When labeling for the allergen wheat collides with a gluten-free claimTricia Thompson
In honor of Celiac Disease Awareness Month 2018,
A series of bites, barks, tail wags, face licks, and pant tugs from Gluten Free Watchdog
May 8, 2018
Gluten Free Watchdog Pant Tug, Post # 8
The basic facts to keep in mind about FDA labeling:
- Gluten-free claim: Product as packaged must contain less than 20 ppm of gluten.
- Includes cross contact with gluten.
- FALCPA statement for wheat: If an ingredient in a food is or Contains wheat protein, wheat must be named in the ingredients list or Contains statement
- Does not include cross contact with wheat.
- Allergen advisory statement for wheat: Voluntary statement pertaining to manufacturing practices that may cause cross contact with wheat.
A gluten-free claim may co-exist on a product label with either a FALCPA statement for wheat or an allergen advisory statement for wheat.
More detailed information:
- Gluten-free claim: If a product is labeled gluten-free it must contain less than 20 parts per million of gluten, including from cross contact with wheat, barley, and rye.
- The FDA’s gluten-free labeling rule is regulated.
- FALCPA statement for wheat: Under the Food Allergen Labeling and Consumer Protein Act (FALCPA), if an ingredient in food is or contains any of the top 8 allergens (including wheat), then the allergen must be named in either the ingredients list or a Contains statement.
- Exception: If a Contains statement is included on product packaging, then any of the top 8 allergens included as ingredients in the product must be named in the Contains statement even when they are listed in the ingredients list.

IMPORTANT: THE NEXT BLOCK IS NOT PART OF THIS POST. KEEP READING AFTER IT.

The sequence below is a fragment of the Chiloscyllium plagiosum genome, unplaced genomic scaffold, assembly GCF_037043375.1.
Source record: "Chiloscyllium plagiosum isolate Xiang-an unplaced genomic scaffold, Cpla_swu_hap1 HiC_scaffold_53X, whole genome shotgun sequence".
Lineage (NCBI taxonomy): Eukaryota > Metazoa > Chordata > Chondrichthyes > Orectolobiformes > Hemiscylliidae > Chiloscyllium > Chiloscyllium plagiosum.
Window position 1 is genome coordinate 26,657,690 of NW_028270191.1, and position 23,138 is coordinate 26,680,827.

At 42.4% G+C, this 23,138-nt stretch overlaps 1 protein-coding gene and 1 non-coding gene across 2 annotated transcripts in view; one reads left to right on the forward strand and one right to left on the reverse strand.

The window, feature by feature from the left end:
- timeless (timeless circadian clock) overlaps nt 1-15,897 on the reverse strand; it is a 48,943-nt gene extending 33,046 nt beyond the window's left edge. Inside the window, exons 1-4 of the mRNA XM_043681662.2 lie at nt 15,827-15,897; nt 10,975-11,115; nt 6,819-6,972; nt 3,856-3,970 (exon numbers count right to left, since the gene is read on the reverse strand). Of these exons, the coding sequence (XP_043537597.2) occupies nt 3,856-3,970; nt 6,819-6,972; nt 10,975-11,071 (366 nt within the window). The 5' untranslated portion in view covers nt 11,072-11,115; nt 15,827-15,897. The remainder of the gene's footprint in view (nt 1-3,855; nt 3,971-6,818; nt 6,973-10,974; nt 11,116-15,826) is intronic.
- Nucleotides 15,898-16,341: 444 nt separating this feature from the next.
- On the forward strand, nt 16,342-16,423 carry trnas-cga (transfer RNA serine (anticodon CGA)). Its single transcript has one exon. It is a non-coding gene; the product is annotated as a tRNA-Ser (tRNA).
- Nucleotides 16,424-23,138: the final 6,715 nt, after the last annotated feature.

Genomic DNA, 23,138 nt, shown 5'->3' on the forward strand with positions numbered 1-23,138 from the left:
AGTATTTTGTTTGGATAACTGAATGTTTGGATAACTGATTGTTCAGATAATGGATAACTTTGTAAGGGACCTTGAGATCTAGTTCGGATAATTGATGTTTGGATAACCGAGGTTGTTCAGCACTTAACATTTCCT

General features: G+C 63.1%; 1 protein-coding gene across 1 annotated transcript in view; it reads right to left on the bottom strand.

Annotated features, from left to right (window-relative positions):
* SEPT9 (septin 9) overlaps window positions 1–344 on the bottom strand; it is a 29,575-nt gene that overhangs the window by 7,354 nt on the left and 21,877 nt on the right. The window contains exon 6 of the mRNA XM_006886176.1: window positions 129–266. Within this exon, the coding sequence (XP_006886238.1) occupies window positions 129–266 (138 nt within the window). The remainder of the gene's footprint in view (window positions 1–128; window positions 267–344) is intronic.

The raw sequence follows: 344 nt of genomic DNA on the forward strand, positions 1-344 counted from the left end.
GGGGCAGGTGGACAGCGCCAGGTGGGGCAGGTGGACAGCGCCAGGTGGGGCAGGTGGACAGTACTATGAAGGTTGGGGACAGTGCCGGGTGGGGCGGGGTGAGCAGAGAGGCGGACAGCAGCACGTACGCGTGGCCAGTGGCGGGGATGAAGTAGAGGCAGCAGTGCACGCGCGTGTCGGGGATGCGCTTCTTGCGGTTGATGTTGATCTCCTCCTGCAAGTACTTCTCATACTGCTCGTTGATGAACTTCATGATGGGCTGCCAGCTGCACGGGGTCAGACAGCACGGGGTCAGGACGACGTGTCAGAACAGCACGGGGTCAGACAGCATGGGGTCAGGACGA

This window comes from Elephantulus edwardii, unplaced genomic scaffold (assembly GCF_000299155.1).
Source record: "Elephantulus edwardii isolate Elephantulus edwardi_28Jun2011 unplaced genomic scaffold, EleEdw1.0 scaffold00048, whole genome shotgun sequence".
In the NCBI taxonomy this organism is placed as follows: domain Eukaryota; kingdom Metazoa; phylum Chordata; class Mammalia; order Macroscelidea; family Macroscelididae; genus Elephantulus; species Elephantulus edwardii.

- FALCPA applies to ingredients only.
- FALCPA does not apply to allergens that may be in a food product unintentionally due to cross contact.
- FALCPA is a law.
- Allergen advisory statement for wheat: Allergen advisory statements/precautionary allergen labeling/may contain statements are voluntary statements pertaining to manufacturing practices that may cause cross contact with allergens, including wheat.
- These statements are not currently defined by any federal regulation.
- Under certain circumstances, foods labeled gluten-free may include a Contains statement for wheat and/or an ingredient that identifies wheat in the ingredients list (e.g., glucose syrup [wheat]).
- The ingredients wheat starch, wheat starch hydrolysates (e.g., glucose syrup [wheat], caramel color [wheat], maltodextrin [wheat], dextrin [wheat]), and sugar alcohols derived from wheat may be included in foods labeled gluten-free.
- Wheat is being named in the ingredients list or Contains statement as a result of FALCPA not the gluten-free labeling rule.
- If a food is labeled gluten-free and also includes the word “wheat” in the ingredients list or Contains statement due to the use of ingredients such as “wheat starch” the word “wheat” must be followed by an asterisk leading to another asterisk and the statement, “The wheat has been processed to allow this food to meet the Food and Drug Administration requirements for gluten-free foods.”
Questions? Please let me know!
Are maltodextrin and dextrin safe and gluten free for people w celiac disease?
If maltodextrin or dextrin contain protein from wheat, then the word wheat must be included in either the ingredients list or Contains statement (or both). If the word wheat is not included in the ingredients list/Contains statement, then these ingredients do not contain wheat protein. Please also see https://www.glutenfreewatchdog.org/news/wheat-grass-wheat-glucose-syrup-etc-allowed-in-foods-labeled-gluten-free-heres-why/
I had no idea that when a product labeled gluten-free it means it must contain less than 20 parts per million of gluten. My son owns a farm that grows wheat and he wants to make sure that everything is being labeled properly when he sells it. I’ll pass this information onto and recommend that he look more into allergen testing.